Teens And ‘Teen Speak’

Most teens have no idea what an acronym is, but strangely, their language is full of them. So-called ‘teen speak’ has gained prominence over the last decade or so with initials such as LOL now used by many adults too. Things like B4, instead of ‘before’, or BRB meaning ‘be right back’ crop up in most texts, especially among teenagers who have developed their own language for chatting on the internet or when texting.

‘Teen Speak’ Translation

Many parents these days are feeling totally cut-off from their children, not being able to understand this new ‘lingo’. Some are worried because they not only have no idea who their child is talking to in a chatroom, but also what is being said. Acronyms like GNOC means nothing to them, but can have disastrous results for any child.  It means ‘Get Naked On Cam”! Another is (L)MIRL or (Lets) Meet In Real Life!


For those who need to unravel this language the translation table should help. There are of course many more such acronyms, but a quick internet search could help the desperate.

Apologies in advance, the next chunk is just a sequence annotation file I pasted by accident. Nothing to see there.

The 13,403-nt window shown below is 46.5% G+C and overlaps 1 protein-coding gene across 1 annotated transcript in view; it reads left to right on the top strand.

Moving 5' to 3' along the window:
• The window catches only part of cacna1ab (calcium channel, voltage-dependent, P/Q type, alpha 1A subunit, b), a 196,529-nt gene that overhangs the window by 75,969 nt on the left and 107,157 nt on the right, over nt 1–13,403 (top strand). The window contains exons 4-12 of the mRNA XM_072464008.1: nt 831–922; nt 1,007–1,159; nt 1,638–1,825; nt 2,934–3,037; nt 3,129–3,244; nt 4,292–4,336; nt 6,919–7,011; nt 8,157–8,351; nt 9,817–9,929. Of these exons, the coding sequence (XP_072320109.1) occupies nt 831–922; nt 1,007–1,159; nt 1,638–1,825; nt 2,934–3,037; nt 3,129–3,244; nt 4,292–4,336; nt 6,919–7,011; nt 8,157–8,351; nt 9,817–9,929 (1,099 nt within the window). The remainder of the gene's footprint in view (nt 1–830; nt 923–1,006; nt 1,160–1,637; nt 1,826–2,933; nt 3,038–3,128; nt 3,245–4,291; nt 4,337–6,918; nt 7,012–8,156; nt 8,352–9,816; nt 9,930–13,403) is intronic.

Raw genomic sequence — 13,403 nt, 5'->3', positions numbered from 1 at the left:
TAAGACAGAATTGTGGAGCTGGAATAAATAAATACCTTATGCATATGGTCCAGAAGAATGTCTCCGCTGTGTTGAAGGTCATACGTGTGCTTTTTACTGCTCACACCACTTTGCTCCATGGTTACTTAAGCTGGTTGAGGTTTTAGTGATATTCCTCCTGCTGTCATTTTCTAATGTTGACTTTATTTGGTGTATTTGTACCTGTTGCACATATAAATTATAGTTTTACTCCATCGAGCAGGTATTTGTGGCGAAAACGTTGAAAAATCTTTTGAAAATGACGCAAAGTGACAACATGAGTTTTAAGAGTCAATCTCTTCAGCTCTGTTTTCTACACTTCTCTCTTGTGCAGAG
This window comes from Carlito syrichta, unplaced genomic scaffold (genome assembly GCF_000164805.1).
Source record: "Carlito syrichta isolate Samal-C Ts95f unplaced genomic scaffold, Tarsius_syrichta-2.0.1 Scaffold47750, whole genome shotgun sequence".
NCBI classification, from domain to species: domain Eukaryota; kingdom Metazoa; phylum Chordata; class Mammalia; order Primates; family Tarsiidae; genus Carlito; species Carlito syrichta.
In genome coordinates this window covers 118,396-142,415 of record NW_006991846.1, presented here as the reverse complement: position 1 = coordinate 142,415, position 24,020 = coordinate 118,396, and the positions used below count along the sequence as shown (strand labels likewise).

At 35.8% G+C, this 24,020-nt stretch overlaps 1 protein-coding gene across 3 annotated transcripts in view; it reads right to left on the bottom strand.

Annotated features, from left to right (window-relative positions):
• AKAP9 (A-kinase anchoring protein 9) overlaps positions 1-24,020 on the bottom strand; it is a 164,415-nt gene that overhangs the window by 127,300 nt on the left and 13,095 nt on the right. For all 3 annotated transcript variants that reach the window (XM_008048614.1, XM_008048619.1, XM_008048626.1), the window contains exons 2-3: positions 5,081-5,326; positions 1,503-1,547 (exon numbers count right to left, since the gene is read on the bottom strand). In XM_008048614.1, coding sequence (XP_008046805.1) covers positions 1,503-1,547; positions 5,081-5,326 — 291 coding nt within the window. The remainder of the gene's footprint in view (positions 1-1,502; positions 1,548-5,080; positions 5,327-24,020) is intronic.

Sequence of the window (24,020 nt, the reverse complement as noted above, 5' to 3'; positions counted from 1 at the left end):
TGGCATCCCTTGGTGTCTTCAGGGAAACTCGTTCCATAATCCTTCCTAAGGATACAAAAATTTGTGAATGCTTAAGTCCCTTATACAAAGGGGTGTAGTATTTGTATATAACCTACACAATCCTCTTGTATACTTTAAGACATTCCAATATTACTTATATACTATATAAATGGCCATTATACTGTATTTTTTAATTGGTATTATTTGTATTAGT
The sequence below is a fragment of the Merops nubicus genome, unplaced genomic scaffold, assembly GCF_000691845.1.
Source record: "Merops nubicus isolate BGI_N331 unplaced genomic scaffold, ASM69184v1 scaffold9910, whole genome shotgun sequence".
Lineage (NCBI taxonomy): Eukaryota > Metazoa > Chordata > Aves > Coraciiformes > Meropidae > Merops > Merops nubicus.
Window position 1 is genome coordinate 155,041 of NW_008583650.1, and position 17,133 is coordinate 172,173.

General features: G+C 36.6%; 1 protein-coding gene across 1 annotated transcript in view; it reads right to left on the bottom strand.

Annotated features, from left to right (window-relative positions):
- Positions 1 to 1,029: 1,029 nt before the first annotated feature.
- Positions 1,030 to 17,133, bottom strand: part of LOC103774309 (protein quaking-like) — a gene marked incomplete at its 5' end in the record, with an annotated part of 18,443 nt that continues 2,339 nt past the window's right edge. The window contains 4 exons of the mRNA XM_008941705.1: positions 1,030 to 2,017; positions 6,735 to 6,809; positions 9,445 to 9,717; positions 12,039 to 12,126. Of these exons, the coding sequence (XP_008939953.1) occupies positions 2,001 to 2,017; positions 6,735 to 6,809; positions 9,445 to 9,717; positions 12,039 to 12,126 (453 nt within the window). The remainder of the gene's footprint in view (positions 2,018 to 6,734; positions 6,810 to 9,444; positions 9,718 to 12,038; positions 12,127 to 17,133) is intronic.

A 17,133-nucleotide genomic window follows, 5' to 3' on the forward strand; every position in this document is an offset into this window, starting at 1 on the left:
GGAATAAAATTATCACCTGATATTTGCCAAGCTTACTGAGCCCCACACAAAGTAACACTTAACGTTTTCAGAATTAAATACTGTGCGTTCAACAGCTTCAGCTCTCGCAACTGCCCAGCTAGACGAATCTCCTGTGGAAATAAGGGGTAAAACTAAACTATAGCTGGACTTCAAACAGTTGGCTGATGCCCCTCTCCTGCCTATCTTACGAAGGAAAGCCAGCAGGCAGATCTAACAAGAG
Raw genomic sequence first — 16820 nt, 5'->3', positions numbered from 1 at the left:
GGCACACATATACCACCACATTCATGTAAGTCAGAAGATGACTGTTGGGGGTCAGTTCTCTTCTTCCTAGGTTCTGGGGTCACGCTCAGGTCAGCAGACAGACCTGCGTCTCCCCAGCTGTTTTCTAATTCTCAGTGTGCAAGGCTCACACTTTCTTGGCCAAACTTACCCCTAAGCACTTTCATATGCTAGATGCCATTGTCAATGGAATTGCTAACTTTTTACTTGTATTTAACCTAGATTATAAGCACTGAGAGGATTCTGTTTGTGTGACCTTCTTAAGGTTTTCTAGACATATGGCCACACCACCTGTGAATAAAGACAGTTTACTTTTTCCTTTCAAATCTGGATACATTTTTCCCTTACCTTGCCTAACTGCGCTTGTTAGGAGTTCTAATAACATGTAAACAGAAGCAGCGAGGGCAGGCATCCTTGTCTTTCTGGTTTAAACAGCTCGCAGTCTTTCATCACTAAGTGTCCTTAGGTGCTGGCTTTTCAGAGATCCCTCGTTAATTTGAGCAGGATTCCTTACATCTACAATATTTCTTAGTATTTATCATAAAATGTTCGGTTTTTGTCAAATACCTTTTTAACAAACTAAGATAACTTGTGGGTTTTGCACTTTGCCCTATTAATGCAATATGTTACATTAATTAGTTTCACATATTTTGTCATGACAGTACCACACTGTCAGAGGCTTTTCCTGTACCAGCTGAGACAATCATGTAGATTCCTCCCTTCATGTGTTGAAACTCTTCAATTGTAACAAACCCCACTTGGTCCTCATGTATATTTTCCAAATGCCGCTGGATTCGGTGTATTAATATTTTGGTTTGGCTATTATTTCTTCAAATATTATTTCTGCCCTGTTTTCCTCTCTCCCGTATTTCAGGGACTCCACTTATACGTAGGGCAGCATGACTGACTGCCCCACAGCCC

Now the Oxford English Dictionary has incorporated its first ‘teen speak’ word, i.e. LOL into its pages. I wonder if this is a good thing or not. It will certainly encourage those in favour of this current idiom, and some will say it is a badge of approval but I think not. The young seem to be of the opinion that this sort of language is also satisfactory for everyday correspondence, when really nothing is further from the truth. You only have to scan newspaper comments columns to see that!

I can agree that this form of communication is quite useful when composing a text message, but outside of that I consider it dangerous.

Save Your Text Language For Texting And Chatting

Think of yourself as a businessman wanting to hire someone for the position of, shall we say, a bank manager. What would you think if the man’s curriculum was filled in using such acronyms as B4, W/E, M or F? No matter what his qualifications in accounting etc, would you consider him a potential candidate or an idiot? He would obviously not be someone with whom you would wish to correspond, and would have to consider the reaction of customers receiving letters from such a person.

No! There is a case for computer/text language, but that is where it should stay. The problem is that it has become so widespread, and now unfortunately acceptable, that it is creeping into our written language as well, and that is a bad thing.

As someone not into the trend you may well receive in the future a letter from a company that to you is completely unintelligible! – BH  (Bah! Humbug!)


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